Key Differences

  1. Complete Combustion is the burning of fuel cumulatively in the presence of sufficient oxidants without any remaining unburned fuel within the required time, turbulence, and temperature; however, Incomplete Combustion is the burning of fuel that leaves remaining unburned fuel and does not lead to ignition of all combustible materials.
  2. Complete Combustion leads to only CO2 as a byproduct comprising of a carbon atom with water; on the other hand, Incomplete Combustion leads to CO as a byproduct along with other carbon dust particles and water.
  3. Complete Combustion carries out complete oxidation of the burning fuel; on the contrary, Incomplete Combustion carries out partial oxidation of the burning fuel.
  4. Complete Combustion leads to blue colored flame in the presence of surrounding available oxidants; on the flip side, Incomplete Combustion leads to yellowish flame in the absence of sufficient oxygen in the surroundings.
  5. Complete Combustion leads to a high amount of energy; on the contrary, Incomplete Combustion leads to the production of a lower amount of energy.
  6. Complete Combustion can only carry out in the presence of sufficient oxidants that required for carrying out complete oxidation; on the other hand, Incomplete Combustion is a result of lack of oxygen, which leads to incomplete oxidation of the burning fuel.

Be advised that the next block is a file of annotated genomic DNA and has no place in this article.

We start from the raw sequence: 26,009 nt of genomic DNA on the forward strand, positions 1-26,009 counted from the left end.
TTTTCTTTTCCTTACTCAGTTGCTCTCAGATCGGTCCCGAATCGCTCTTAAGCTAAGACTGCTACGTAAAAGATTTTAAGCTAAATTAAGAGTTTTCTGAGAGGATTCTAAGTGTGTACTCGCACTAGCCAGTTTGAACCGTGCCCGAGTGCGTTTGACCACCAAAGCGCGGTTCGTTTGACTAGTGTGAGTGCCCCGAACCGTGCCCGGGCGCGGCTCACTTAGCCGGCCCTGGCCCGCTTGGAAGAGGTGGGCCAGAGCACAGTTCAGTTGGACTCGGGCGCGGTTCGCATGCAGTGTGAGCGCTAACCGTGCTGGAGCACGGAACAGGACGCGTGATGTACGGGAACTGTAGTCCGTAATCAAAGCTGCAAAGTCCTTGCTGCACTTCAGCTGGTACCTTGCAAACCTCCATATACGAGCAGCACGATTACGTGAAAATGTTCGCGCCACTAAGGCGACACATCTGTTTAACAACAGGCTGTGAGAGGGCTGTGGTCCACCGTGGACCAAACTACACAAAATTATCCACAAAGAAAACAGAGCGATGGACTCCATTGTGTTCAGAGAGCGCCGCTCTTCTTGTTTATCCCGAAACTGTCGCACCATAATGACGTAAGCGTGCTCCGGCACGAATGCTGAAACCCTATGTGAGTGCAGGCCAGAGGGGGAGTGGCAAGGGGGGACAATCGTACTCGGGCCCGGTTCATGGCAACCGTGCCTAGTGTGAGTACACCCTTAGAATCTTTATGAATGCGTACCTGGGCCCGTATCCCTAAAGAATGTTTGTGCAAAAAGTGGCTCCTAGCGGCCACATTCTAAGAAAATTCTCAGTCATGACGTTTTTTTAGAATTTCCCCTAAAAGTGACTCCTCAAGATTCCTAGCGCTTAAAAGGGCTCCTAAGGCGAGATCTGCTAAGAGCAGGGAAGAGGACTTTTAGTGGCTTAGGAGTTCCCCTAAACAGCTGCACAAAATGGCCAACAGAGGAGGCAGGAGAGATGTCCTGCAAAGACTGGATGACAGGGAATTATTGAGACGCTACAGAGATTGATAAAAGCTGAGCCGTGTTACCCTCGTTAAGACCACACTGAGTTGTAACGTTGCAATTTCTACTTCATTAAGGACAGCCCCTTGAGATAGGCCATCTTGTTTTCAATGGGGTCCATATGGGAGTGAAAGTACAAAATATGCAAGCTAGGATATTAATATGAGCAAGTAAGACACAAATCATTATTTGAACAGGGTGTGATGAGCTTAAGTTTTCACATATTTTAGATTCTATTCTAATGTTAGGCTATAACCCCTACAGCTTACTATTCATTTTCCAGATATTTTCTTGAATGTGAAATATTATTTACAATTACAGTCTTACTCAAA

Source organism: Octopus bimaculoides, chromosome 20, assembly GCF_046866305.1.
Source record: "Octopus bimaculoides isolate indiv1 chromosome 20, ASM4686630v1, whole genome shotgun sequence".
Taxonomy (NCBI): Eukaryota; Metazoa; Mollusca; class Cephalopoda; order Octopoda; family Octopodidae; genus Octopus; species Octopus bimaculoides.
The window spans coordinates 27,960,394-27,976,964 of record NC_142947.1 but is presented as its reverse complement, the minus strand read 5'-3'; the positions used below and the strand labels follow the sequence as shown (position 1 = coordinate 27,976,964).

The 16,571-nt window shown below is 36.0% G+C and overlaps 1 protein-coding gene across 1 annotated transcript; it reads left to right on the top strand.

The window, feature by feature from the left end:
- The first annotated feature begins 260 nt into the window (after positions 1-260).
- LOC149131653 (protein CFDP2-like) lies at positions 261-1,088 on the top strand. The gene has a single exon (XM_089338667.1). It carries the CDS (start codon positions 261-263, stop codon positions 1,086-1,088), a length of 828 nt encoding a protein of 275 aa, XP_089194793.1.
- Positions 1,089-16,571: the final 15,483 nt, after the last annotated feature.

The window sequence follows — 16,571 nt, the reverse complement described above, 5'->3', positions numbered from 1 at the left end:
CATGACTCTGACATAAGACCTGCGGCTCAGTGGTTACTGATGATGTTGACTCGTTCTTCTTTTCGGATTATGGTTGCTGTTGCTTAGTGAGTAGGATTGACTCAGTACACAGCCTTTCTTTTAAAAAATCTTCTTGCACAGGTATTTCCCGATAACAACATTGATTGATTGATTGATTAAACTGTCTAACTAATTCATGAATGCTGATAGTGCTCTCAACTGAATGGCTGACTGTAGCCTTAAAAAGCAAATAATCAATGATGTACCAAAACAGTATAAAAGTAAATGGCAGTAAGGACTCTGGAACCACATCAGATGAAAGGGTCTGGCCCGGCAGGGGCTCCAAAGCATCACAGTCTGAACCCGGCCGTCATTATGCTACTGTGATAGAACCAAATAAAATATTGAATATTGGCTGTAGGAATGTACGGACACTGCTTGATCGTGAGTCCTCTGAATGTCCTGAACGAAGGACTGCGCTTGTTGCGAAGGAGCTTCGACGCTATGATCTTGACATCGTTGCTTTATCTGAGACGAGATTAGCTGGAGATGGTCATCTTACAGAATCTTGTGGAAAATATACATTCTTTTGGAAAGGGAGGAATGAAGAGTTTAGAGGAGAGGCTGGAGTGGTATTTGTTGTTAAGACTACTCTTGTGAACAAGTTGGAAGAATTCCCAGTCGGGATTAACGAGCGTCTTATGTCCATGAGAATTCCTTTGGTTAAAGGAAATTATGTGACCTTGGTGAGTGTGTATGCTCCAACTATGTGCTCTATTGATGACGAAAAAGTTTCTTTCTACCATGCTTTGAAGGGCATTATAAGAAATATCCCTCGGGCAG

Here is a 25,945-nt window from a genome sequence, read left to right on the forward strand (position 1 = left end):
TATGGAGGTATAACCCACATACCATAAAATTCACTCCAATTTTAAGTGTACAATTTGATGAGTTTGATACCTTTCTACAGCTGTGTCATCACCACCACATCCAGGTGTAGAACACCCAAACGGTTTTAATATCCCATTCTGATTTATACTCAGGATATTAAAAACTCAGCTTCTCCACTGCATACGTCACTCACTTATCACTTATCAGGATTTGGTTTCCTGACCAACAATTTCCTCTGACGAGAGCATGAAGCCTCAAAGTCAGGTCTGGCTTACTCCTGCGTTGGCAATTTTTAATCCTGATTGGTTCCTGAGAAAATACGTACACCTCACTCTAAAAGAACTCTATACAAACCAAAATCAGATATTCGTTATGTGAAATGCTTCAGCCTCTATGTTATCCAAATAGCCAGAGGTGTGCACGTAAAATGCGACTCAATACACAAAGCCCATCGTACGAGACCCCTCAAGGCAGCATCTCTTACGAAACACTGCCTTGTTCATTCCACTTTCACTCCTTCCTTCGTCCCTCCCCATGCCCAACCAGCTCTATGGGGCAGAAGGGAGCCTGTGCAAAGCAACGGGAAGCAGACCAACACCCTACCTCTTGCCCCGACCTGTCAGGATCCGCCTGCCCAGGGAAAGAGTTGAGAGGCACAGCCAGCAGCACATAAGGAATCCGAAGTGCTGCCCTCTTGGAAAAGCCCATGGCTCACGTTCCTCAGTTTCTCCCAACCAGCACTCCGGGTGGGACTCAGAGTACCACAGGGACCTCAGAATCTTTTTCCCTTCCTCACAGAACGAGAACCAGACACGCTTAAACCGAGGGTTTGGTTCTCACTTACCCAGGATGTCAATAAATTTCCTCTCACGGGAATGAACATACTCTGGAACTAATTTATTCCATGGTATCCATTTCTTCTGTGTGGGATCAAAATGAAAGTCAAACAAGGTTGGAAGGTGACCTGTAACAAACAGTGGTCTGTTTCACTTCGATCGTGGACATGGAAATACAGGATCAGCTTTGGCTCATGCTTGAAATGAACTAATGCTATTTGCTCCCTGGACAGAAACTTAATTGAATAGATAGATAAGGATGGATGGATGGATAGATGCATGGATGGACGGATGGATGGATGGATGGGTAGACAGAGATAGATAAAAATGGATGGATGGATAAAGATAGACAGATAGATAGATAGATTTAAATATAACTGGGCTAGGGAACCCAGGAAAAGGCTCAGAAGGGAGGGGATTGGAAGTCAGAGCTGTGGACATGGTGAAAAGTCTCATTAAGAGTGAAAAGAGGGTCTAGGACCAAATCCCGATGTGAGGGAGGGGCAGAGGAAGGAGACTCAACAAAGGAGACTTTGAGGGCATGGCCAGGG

7. Complete combustion does not produce smoke and leads to CO2 production only, on the flip side, Incomplete Combustion produces smoke as a result of lack of oxidants.
  8. Complete Combustion leads to the production of CO2, which is one of the contributors to global warming; on the other hand, Incomplete Combustion leads to the production of CO, which is an air pollutant.

Conclusion

Complete Combustion is a process that carried out under sufficient supply of oxidants leading to complete oxidation of the burning fuel and CO2 as a product. However, Incomplete Combustion carried out under insufficient supply of oxidants leading to partial oxidation of the burning fuel and CO and other carbon dust particles as products.

Harlon Moss

Harlon currently works as a quality moderator and content writer for Difference Wiki. He graduated from the University of California in 2010 with a degree in Computer Science. Follow him on Twitter @HarlonMoss

Adblocker detected! Please consider reading this notice.

We've detected that you are using AdBlock Plus or some other adblocking software which is preventing the page from fully loading.

We don't have any banner, Flash, animation, obnoxious sound, or popup ad. We do not implement these annoying types of ads!

We need money to operate the site, and almost all of it comes from our online advertising.

Please add difference.wiki to your ad blocking whitelist or disable your adblocking software.

×